What do Eddie Mabo, Sidney Nolan, Lang Hancock and Peter Allen have in common? They've all been added to the Australian Dictionary of Biography.
In its 50th anniversary year, the Australian Dictionary of Biography has added 80 new profiles of prominent Australians who left their mark on the nation.
Among the new entries are Torres Strait Islander leader Eddie Mabo, mining magnate Lang Hancock, artist Brett Whitley, singer Peter Allen, artist Sidney Nolan, actor Dame Judith Anderson, cricketer and journalist "Tiger" Bill O'Reilly and professor of German literature Brinley Newton-John, who was the father of singer Olivia Newton-John.
Also included is Australia's first flight attendant, Hazel Holyman from Tasmania.
General Editor of the dictionary Melanie Nolan said the new entries are all of people who died in 1992 but who left their mark on Australia.
"The Australian Dictionary of Biography captures significant and representative lives of Australians," said Professor Nolan, who is Professor of History and Director of the National Centre of Biography at The Australian National University (ANU).
"The Dictionary provides a gallery of all the possibilities of being Australian, past and present.
"It can inspire a new generation of Australians and provide evidence of Australian identity beyond simplistic representations."
Professor Nolan said the Dictionary of Biography also captures a representative cross-section of Australian culture and identities, and includes everyday people from occupations including shearers, drovers, barmaids and members of the armed services.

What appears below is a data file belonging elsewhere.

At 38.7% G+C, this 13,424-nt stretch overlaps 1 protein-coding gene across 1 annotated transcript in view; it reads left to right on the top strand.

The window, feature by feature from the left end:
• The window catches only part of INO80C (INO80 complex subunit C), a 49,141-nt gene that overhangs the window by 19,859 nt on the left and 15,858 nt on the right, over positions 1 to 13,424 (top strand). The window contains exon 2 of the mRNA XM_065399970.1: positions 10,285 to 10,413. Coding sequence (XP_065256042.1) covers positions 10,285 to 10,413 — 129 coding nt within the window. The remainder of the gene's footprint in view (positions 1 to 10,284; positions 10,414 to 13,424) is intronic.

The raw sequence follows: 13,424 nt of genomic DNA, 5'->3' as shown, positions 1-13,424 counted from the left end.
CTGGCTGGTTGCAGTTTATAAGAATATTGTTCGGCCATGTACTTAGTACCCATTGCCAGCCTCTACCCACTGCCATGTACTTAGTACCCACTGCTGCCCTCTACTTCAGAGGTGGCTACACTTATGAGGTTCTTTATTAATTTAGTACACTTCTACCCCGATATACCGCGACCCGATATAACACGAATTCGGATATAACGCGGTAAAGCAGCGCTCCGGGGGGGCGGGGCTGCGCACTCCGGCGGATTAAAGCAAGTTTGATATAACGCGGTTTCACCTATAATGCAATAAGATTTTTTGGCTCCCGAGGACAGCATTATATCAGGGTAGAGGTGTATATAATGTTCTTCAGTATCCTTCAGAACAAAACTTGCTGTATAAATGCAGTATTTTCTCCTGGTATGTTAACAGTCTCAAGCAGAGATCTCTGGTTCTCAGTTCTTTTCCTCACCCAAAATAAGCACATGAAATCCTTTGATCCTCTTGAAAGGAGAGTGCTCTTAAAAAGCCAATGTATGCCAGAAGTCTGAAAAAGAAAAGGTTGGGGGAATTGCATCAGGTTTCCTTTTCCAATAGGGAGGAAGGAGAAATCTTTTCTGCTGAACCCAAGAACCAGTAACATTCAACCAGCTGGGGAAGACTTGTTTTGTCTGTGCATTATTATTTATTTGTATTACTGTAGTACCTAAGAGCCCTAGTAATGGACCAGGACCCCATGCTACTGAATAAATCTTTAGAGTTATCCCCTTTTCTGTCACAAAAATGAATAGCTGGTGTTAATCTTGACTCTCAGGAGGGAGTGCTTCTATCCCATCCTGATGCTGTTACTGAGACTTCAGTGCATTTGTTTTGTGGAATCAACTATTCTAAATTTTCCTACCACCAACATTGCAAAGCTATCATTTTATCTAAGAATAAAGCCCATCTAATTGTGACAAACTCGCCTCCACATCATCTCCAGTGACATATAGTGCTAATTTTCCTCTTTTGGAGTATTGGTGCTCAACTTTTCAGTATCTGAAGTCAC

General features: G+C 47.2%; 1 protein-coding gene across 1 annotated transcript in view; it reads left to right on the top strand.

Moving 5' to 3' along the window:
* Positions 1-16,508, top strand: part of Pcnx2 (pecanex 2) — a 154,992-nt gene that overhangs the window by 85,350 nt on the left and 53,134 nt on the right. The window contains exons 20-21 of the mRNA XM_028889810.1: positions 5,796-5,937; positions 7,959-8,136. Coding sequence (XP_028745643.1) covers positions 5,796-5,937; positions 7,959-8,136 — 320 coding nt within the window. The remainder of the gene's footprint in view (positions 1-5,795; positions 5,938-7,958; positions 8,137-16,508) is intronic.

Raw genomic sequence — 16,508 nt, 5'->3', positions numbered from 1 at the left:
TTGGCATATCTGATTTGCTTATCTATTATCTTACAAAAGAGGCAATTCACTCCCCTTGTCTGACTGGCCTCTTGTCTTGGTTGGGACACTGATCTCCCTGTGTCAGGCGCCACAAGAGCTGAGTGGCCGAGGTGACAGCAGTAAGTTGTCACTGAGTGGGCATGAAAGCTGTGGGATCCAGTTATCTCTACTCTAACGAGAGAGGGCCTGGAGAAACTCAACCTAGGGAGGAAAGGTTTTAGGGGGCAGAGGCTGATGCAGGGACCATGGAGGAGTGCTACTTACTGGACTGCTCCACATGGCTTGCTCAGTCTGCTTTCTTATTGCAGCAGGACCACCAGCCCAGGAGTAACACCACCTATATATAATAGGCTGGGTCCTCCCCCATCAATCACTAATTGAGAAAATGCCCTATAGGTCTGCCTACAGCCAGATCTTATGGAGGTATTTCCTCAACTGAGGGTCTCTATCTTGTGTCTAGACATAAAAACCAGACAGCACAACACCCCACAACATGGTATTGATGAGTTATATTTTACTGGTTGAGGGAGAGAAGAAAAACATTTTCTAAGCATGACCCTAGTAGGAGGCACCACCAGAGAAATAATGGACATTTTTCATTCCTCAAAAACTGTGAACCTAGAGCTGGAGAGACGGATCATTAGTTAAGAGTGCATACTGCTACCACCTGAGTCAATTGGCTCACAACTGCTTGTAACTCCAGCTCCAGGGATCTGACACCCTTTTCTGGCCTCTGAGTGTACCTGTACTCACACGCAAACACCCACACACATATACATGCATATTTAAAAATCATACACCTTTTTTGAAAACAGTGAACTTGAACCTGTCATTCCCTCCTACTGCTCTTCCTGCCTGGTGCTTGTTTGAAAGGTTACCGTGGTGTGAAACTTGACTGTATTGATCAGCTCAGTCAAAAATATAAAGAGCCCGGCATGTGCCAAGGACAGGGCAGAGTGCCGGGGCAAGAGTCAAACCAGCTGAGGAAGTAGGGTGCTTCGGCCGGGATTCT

"It brings together, in many cases, ordinary people whom the nation put into extraordinary circumstances. Some of these people proved to be gallant and heroic during war often to have fairly undistinguished postwar careers," she said.
This year marks the 50th anniversary of the publication of the first volume of the Australian Dictionary of Biography in 1966 although work began on articles in 1959.
More than 4,500 authors have contributed to its 13,000 entries. The ADB remains freely available and attracts more than 60 million hits a year.
Among the new entries are:
ANU medical scientist Frederick Colin Courtice
Singer Peter Allen, artist Brett Whitley, cricket and journalist "Tiger" Bill O'Reilly, Professor Brinley Newton-John
Artist Sidney Nolan
Actress Judith Anderson, resources entrepreneur John Langdon Bonython
Mining magnate Lang Hancock
Australia's first air hostess Hazel Holyman
Torres Strait Islander community leader and land rights campaigner Edward 'Koiki' Mabo
Click here for the full list of entries.